One class per file?

Matimus mccredie at
Mon Sep 29 19:17:59 CEST 2008

> The book "Code Complete" recommends that you put only one class in a
> source file, which seems a bit extreme for me. It seems that many
> classes are small, so that putting several of them in a file seems
> reasonable. I noticed that the module in the standard
> library has several classes, all of which of course revolve around the
> "decimal" topic. Perhaps a better rule of thumb is "one idea per
> file." I checked the Python style guide and there seems to be no
> mention of this topic. I know this is an elementary question, but what
> is the Python way of doing this?

I'm in a similar situation. I've been reading Robert C. Martins book
"Agile Software Development" and he suggests something similar. I
would highly recommend that book by the way. He also has a couple of
chapters on packaging where he makes some very good points about the
reasoning behind it. Basically that you want to organize your code in
such a way that package dependencies move in the direction of
increasing stability. In this case stability is a metric which is
defined as how likely the code is going to change in the future as
determined by how many packages depend on it as opposed to how many
packages it depends on. He paints a couple of scenarios in which he
groups packages together that _seem_ to be related, only to see that
it results in all of his packages needing to be re-built every time a
change is required. Obviously we don't have to re-build python code,
but it is still useful to organize your code in such a way that you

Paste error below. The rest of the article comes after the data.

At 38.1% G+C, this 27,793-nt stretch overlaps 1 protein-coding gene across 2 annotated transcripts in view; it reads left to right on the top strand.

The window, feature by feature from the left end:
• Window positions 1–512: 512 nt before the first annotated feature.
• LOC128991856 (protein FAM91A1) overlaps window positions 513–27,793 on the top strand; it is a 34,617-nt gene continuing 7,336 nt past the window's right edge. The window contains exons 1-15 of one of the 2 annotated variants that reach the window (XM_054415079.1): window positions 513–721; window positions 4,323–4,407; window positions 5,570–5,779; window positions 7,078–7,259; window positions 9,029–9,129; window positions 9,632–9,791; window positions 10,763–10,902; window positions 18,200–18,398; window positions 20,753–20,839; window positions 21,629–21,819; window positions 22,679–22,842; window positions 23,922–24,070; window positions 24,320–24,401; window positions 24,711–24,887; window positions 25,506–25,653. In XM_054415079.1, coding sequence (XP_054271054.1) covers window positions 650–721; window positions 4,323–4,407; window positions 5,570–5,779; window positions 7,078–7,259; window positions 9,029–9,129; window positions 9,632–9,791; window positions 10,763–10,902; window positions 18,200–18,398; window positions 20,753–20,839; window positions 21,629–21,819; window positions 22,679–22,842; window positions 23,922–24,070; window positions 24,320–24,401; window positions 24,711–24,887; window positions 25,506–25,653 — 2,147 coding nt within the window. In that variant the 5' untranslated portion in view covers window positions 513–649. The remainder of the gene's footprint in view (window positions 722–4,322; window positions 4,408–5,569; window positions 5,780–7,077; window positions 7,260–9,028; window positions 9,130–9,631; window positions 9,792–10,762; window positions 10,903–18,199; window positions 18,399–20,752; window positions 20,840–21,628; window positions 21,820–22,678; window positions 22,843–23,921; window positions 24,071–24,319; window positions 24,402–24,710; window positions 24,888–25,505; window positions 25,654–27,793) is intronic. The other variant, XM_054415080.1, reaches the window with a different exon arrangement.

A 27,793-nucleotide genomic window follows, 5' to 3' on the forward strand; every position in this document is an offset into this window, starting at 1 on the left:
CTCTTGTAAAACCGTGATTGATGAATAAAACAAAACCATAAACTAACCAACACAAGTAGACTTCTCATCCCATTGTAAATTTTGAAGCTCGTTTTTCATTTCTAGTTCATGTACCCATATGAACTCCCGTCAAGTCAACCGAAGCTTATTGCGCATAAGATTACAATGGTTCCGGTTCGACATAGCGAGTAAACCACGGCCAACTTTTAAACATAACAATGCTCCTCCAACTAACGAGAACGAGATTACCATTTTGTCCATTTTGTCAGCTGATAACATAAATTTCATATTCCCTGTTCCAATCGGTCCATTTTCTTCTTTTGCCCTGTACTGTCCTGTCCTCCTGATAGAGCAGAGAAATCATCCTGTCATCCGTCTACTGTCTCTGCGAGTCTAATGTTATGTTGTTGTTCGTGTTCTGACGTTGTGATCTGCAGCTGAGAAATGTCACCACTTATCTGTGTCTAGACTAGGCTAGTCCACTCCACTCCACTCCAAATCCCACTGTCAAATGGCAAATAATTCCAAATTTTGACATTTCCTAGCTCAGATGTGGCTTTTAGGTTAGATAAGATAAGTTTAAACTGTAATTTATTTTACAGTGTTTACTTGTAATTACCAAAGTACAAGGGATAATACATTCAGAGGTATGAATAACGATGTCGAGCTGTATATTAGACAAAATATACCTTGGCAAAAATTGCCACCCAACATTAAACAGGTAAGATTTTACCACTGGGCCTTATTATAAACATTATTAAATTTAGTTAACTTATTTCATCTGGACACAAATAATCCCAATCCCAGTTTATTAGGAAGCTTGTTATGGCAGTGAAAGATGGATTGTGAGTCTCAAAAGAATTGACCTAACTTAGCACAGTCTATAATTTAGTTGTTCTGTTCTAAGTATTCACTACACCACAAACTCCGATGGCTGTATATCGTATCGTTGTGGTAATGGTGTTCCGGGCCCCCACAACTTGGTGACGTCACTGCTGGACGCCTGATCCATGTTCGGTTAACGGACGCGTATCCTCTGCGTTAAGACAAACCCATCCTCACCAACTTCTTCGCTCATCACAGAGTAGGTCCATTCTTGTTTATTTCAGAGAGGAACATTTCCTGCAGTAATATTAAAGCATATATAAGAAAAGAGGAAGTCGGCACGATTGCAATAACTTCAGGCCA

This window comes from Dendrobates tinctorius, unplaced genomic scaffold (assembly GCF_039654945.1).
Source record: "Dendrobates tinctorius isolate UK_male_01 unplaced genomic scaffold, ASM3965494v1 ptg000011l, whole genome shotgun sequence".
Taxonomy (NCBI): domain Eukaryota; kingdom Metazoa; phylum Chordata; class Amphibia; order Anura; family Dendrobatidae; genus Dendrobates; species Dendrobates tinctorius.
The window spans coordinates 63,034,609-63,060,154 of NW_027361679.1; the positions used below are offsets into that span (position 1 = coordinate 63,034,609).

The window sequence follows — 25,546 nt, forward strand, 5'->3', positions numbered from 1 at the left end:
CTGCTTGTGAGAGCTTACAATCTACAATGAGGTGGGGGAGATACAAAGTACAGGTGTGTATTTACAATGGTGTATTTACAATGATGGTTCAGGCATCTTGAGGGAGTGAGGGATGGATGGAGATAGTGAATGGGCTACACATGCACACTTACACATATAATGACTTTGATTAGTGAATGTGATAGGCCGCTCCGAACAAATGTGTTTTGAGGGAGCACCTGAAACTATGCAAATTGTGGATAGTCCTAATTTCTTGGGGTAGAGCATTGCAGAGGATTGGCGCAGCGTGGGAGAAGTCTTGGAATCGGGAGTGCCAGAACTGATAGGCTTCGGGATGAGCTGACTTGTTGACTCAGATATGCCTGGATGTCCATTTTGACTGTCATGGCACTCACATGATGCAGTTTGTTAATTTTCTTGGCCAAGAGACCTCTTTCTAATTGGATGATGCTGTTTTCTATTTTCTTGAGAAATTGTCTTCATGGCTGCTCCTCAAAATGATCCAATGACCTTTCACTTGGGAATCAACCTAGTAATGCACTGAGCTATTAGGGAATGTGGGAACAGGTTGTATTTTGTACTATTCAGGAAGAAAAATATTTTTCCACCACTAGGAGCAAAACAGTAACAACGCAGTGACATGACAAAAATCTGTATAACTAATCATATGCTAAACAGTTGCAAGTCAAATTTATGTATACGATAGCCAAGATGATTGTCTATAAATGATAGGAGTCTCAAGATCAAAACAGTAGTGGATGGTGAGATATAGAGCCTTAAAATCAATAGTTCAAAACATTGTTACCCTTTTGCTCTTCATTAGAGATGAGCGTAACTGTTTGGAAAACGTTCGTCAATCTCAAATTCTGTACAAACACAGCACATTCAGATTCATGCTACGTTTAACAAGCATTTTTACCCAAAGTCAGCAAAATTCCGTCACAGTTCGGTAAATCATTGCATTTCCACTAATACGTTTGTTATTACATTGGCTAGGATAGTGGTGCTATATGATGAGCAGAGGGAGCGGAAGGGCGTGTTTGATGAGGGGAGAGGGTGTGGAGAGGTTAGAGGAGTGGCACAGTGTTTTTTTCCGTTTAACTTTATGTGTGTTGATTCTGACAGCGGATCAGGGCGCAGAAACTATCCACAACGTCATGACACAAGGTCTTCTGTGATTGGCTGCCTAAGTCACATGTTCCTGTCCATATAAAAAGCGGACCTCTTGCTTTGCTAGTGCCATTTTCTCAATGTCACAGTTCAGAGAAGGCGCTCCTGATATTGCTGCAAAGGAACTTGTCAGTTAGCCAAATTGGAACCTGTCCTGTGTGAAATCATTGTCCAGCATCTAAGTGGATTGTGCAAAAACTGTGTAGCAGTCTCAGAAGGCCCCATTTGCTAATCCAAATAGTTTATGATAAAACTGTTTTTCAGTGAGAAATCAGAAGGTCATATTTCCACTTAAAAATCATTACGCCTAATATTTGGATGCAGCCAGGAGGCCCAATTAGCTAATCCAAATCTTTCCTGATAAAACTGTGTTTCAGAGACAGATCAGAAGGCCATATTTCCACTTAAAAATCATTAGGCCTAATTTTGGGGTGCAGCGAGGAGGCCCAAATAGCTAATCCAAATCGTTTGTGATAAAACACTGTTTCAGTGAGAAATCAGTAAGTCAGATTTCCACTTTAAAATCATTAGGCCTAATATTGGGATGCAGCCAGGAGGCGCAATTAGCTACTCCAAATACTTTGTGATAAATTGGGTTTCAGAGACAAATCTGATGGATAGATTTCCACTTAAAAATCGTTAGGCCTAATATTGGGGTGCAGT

don't have to constantly re-visit collections of code.

I have actually started using his suggestion and have been putting one
class per file. When one class depends on another I include it with a
"from x import X". This makes it very easy to determine the
dependencies (well, the non-abstract dependencies anyway, interfaces
are a different story*). Then I put all of my classes together in a
package, and make the "public" classes visible on a package level by
importing them into the package __init__ module.

With that being said, If I made a class that was _only_ used by one
other single class, and it was clear that it would never be made
visible outside of that file, I would certainly put it in the same
file as that class. Heck, you might even refactor your code and
determine at that time that some piece of code is only used by one
other piece. It is much easier to put code together after the fact
than it is to separate it, especially later in the game.

My advice: don't knock it until you try it. I think my code has
improved quite a bit since taking this advice. It can be much more
difficult to determine which classes to package together until much
later in the development cycle. One thing that can help is to find an
IDE that helps you to easily switch between files. I use WingIDE, but
I have even used vim with a tags file and it wasn't terrible. I
wouldn't call it a hard rule, but at the same time I wouldn't just
ignore it. Give it a shot and adapt your development technique to see
what works best for you.


__all__ = ["X"]

from .x import X
[end mypackage/]

from .y import Y

__all__ = ["X"]

class X(object):
   # code - using Y hopefully
[end mypackage/]

__all__ = ["Y"]

class Y(object):
   # code
[end mypackage/]


* Interfaces in python represent an implicit dependency. The Zen of
Python states: "Explicit is better than implicit". I plan to
experiment with the ABC module in python 2.6/3.0. I want to make my
interfaces explicitly defined, but on the other hand I still want it
to be easy for people who use my code to duck-type. This _seems_ to be
possible since you can .register a class with an interface after it
has been created, but I'm not sure that it is very pythonic to
explicitly check for an interface every time it is used. It would seem
silly however to import an interface into a file where it isn't
explicitly used just to document the dependency. If anybody has
pointers let me know.

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